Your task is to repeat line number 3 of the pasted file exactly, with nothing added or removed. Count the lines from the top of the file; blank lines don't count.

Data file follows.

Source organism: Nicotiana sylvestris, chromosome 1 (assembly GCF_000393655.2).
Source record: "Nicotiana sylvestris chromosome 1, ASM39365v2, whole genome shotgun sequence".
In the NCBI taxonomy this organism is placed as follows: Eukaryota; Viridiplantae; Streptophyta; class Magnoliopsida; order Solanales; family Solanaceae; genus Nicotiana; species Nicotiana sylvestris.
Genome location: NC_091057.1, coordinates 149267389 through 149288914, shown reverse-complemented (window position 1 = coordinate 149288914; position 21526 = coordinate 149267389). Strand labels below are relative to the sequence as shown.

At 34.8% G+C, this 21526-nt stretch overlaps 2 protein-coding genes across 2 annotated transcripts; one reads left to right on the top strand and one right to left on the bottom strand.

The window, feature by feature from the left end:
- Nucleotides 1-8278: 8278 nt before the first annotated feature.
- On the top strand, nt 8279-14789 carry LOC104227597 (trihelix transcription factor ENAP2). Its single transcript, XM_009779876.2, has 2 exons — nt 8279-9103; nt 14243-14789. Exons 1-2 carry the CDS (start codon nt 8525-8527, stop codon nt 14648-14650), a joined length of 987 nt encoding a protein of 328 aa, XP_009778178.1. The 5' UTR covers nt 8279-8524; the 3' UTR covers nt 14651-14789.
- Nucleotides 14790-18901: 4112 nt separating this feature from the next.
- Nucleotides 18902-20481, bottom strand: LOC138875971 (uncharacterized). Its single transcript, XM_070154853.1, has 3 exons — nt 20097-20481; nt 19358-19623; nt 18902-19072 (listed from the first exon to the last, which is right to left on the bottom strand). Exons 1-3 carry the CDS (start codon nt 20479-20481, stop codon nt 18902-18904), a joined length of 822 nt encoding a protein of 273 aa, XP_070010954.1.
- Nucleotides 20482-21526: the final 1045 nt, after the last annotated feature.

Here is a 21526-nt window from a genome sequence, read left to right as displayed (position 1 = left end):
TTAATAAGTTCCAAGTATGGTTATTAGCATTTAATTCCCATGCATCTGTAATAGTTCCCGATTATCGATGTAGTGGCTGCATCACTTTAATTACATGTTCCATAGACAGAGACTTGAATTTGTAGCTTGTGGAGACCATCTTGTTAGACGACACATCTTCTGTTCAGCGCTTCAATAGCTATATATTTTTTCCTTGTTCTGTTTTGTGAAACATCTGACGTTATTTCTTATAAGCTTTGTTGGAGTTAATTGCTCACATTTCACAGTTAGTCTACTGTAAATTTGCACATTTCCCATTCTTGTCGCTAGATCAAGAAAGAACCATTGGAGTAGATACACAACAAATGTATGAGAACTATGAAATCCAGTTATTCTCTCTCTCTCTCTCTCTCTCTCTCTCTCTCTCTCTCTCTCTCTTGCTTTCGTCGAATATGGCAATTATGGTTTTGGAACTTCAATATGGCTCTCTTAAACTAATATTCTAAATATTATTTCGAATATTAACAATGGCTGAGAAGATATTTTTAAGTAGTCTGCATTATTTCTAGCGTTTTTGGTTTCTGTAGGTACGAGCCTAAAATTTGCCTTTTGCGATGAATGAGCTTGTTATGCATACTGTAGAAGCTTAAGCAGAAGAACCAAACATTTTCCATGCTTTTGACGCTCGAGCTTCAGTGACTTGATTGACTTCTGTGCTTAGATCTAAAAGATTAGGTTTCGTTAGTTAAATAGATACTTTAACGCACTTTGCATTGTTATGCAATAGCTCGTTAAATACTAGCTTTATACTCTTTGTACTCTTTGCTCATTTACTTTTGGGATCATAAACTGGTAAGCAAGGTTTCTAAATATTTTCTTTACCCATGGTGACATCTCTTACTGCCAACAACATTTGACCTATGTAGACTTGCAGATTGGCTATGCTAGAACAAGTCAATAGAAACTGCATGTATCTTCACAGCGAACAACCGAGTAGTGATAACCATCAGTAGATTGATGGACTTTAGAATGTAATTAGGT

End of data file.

In the NCBI taxonomy this organism is placed as follows: Eukaryota; Viridiplantae; Streptophyta; class Magnoliopsida; order Solanales; family Solanaceae; genus Nicotiana; species Nicotiana sylvestris.